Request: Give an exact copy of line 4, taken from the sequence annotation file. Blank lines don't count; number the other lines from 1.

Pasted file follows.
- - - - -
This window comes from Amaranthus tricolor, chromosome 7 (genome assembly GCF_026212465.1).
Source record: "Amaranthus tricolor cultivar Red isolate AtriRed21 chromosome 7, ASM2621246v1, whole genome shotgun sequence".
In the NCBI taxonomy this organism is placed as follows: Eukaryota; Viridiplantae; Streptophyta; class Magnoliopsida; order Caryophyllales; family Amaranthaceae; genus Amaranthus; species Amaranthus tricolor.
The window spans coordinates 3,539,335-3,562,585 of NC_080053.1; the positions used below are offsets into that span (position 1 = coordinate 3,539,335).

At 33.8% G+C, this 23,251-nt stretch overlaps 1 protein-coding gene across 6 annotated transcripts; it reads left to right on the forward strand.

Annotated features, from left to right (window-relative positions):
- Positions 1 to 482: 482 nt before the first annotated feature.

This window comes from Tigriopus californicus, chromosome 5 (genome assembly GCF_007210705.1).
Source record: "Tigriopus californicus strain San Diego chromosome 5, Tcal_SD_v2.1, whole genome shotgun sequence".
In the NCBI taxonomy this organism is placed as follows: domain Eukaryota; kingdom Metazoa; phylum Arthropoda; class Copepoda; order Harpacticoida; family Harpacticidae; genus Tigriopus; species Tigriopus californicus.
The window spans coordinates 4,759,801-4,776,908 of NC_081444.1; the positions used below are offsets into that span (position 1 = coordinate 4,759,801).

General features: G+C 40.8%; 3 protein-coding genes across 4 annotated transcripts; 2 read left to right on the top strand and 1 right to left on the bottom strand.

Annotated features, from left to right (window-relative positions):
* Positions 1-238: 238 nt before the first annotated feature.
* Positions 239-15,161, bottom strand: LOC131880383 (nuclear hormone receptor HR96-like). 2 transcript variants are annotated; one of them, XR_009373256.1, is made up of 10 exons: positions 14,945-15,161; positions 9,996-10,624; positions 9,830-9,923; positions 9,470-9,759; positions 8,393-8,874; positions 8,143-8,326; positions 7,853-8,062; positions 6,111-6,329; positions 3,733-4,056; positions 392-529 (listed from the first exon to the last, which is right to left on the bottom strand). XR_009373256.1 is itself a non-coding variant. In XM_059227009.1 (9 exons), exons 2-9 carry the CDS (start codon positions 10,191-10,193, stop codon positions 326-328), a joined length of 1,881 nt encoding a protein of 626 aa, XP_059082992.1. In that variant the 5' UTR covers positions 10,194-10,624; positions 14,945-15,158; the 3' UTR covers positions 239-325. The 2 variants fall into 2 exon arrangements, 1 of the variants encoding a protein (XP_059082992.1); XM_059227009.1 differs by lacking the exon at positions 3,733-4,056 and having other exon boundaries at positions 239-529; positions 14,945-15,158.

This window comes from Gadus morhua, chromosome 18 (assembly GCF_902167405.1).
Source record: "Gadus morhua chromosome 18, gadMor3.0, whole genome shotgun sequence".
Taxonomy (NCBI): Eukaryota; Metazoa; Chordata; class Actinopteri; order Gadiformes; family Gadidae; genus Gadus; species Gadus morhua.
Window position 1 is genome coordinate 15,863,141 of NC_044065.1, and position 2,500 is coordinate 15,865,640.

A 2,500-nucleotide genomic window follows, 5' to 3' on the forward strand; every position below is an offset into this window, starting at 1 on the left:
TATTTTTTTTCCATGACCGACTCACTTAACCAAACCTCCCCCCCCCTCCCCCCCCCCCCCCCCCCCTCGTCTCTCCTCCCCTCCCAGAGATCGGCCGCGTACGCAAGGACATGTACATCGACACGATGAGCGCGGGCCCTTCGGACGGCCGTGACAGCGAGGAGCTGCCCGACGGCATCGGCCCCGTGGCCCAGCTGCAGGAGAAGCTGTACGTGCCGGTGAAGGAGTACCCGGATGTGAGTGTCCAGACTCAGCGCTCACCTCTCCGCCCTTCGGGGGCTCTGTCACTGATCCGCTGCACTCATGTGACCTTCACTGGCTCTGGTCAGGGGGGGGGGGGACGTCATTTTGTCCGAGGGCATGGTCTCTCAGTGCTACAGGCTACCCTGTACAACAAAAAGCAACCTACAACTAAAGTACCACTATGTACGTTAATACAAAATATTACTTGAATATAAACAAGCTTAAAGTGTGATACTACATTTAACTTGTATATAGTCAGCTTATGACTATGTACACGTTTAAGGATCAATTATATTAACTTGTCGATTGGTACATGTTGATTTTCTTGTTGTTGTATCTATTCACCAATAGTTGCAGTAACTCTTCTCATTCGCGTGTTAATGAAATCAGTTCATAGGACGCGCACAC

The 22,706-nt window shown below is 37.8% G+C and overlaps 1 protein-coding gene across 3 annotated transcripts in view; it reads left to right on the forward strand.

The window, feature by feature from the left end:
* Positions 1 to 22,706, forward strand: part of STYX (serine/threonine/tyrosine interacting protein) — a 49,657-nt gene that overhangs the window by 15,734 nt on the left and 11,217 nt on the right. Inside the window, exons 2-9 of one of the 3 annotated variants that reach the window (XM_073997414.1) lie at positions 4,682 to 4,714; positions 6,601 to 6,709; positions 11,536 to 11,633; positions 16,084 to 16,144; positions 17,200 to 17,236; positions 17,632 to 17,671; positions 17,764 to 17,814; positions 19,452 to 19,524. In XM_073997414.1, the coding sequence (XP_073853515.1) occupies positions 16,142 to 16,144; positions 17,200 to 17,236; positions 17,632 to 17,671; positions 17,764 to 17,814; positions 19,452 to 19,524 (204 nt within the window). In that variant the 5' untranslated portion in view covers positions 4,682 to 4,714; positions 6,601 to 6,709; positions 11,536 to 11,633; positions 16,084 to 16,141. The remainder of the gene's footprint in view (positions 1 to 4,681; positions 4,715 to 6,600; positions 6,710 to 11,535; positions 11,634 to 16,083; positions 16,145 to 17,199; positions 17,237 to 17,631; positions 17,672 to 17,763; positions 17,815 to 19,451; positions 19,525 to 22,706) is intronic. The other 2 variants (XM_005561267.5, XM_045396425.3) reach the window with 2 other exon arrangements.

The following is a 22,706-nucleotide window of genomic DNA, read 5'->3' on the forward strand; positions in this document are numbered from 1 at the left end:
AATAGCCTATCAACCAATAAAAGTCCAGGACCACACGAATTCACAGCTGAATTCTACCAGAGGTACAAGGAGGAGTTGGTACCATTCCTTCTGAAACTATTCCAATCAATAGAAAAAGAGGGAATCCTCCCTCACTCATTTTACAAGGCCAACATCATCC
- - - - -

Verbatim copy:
The window spans coordinates 3,539,335-3,562,585 of NC_080053.1; the positions used below are offsets into that span (position 1 = coordinate 3,539,335).